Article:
Your cost estimation may be different from that of your neighbor’s, in which case you may have a hard time agreeing on the amount you should spend (and split) on maintenance. That is why it is best to define this with a written agreement so that only one side is in charge of the costs.

This doesn’t mean that the other side gets away without paying nor taking care of the hedge, but rather that you will have to create a model where both sides have equal duties that can be compensated in different ways.

For example, you may be in charge of the costs of fertilization, but your neighbor may be in charge of the logistics, organizing the transport of fertilizer, and hiring workers to do the job if the hedge is too long for them to do it alone.

The most important thing about this agreement is that it can be bound to the property itself, meaning that if your neighbor moves tomorrow and someone new comes in, the obligations and rights will be transferred to the new owner. If they are not okay with the agreement, then it can be renegotiated accordingly.

 

What Is the Legal Height of a Neighbors’ Hedge?

A hedge is considered to be high if it is over 6 ½ ft. (2m) tall. In case you are facing an issue with the neighbor’s hedge that is over this height, most countries have procedures that allow you to make an official complaint.

The first step is always to talk to your neighbor and try to sort everything out. The last resort is talking to the authorities as issues like these are a very sensitive matter.

In general, you are allowed to trim down the hedge that is growing on your side of the boundary. However, if you overextend the course of your actions, and trim into the neighbor’s part of the hedge, you might end up in trouble as it is considered trespassing and destroying a neighbor’s property, so they are in their full right to take legal actions against you if they feel like it.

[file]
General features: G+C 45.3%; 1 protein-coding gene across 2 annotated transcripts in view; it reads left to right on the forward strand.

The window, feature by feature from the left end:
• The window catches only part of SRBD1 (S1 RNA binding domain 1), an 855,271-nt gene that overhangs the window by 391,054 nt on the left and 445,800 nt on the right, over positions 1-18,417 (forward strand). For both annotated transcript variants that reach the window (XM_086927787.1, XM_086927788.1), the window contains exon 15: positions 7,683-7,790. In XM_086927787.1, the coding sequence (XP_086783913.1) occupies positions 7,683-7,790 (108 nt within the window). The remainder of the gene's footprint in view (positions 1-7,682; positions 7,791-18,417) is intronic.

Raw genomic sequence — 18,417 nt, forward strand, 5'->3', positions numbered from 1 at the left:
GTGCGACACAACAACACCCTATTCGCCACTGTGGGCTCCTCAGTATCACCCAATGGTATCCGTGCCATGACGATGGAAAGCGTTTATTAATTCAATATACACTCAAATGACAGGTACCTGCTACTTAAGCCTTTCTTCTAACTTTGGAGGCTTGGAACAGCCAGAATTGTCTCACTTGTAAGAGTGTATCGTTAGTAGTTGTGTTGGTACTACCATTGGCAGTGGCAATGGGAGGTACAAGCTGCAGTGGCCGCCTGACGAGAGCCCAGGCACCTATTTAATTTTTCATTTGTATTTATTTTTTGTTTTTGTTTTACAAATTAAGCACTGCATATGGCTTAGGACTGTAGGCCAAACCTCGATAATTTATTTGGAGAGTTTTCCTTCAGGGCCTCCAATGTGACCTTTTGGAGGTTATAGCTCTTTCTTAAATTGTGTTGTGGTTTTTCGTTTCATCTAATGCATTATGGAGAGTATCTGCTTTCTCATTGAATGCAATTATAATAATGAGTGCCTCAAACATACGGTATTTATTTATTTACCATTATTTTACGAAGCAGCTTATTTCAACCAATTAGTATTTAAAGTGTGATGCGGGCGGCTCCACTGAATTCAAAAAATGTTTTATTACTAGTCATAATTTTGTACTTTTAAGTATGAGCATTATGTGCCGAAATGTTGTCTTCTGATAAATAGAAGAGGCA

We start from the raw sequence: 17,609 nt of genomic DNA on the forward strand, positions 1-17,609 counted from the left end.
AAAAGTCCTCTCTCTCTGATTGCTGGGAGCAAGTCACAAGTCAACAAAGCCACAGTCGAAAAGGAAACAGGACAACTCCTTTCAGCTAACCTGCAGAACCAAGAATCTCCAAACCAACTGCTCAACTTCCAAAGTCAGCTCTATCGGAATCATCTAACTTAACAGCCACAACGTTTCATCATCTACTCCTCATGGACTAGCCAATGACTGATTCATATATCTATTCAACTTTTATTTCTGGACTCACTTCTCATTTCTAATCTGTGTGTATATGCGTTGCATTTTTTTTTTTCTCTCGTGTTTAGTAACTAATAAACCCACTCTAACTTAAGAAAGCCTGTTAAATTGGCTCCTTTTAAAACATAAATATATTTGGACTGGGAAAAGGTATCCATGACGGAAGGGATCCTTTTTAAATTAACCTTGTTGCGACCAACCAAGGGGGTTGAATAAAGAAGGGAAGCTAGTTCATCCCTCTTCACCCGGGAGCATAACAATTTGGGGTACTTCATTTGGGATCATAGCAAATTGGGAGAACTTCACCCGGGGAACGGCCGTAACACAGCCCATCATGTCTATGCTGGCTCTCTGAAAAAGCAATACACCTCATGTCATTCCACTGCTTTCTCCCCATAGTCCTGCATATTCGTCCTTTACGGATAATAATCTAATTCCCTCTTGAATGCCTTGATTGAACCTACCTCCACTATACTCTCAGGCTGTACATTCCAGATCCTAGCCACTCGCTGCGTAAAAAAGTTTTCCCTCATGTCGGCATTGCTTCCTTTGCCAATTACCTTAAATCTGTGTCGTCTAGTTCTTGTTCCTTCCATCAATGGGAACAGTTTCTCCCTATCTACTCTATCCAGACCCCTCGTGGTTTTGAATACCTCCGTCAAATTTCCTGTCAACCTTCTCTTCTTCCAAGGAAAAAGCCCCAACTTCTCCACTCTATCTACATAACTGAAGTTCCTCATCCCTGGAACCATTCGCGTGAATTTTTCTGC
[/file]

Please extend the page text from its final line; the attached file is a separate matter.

If you tried to solve this issue reasonably, try to hold a copy of every written conversation you had with your neighbor, so you can prove to the authorities that you have made some efforts to resolve the issue.

Once you file a complaint, you will also have to pay a fee, which can range between $200 and $500 depending on your location. The authorities will take your complaint and arrange an official conversation with you and your neighbor.

Although 6 ½ ft. is considered to be the cut-off point for the height of the hedge, it is not necessarily the height for the hedge to be reduced to. The final height will be decided after all the factors from the location are taken into consideration.

If your primary cause of complaint is the blockage of the natural light due to the extreme height of the hedge, the authorities will very likely give you a positive response and ask your neighbor to trim down the hedge.

However, the authorities will not guarantee you will have an uninterrupted source of light after the hedge is trimmed. Yes, your property will probably get more light, but it depends on many other factors, and not exclusively on the hedge’s height.

Also, if the hedge is located on a slope that is overbearing to your side, your complaint will likely stand on solid ground. People often tend to say that the hedge is blocking their view, hence why they want it removed.

Although logic can be found in this, it is rather unlikely that the authorities will consider it. If that is your only argument, it won’t count as enough reasons to justify the need for cutting down the hedge.

 

If you want to improve the overall appearance of your yard, you should consider landscaping. While this process typically costs a lot of money, there are some things that you can do to lessen your expenses. Read our article to find out how to cut down the cost of landscaping.

 

How Close to a Property Line Can You Build a Fence?

How close to the property line you can build a fence has been highly regulated throughout history. It is one of the oldest issues that has been regulated with law. Nowadays, countries and cities tend to have very different laws on this matter, so it is always best to check the regulations in your area before proceeding with anything.

Typically, fences are installed from 2 to 8 inches (8 to 20cm) away from the property lines. The fence also has a height limitation, usually around 6 feet (1.82m) for the sides and backyard, and 4 feet (1.21m) for front yard fences.